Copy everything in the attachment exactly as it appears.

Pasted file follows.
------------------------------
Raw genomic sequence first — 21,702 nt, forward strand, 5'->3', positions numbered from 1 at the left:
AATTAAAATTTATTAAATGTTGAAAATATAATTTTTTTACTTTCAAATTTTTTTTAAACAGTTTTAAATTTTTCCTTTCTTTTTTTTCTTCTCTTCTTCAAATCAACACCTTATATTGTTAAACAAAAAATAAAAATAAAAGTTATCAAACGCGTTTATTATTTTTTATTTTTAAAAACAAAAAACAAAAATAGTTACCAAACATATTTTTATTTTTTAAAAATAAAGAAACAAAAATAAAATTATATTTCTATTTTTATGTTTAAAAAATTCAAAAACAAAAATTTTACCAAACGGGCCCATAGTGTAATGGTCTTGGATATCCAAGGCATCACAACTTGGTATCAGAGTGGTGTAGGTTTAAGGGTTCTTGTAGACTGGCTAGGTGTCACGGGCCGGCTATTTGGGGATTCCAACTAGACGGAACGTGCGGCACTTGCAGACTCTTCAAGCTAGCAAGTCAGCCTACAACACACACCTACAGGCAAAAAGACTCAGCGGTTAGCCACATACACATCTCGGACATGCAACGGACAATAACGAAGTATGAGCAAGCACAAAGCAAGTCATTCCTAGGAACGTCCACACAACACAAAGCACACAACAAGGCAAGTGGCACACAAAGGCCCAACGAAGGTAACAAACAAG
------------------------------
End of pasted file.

Raw genomic sequence first — 21,702 nt, forward strand, 5'->3', positions numbered from 1 at the left:
AATTAAAATTTATTAAATGTTGAAAATATAATTTTTTTACTTTCAAATTTTTTTTAAACAGTTTTAAATTTTTCCTTTCTTTTTTTTCTTCTCTTCTTCAAATCAACACCTTATATTGTTAAACAAAAAATAAAAATAAAAGTTATCAAACGCGTTTATTATTTTTTATTTTTAAAAACAAAAAACAAAAATAGTTACCAAACATATTTTTATTTTTTAAAAATAAAGAAACAAAAATAAAATTATATTTCTATTTTTATGTTTAAAAAATTCAAAAACAAAAATTTTACCAAACGGGCCCATAGTGTAATGGTCTTGGATATCCAAGGCATCACAACTTGGTATCAGAGTGGTGTAGGTTTAAGGGTTCTTGTAGACTGGCTAGGTGTCACGGGCCGGCTATTTGGGGATTCCAACTAGACGGAACGTGCGGCACTTGCAGACTCTTCAAGCTAGCAAGTCAGCCTACAACACACACCTACAGGCAAAAAGACTCAGCGGTTAGCCACATACACATCTCGGACATGCAACGGACAATAACGAAGTATGAGCAAGCACAAAGCAAGTCATTCCTAGGAACGTCCACACAACACAAAGCACACAACAAGGCAAGTGGCACACAAAGGCCCAACGAAGGTAACAAACAAG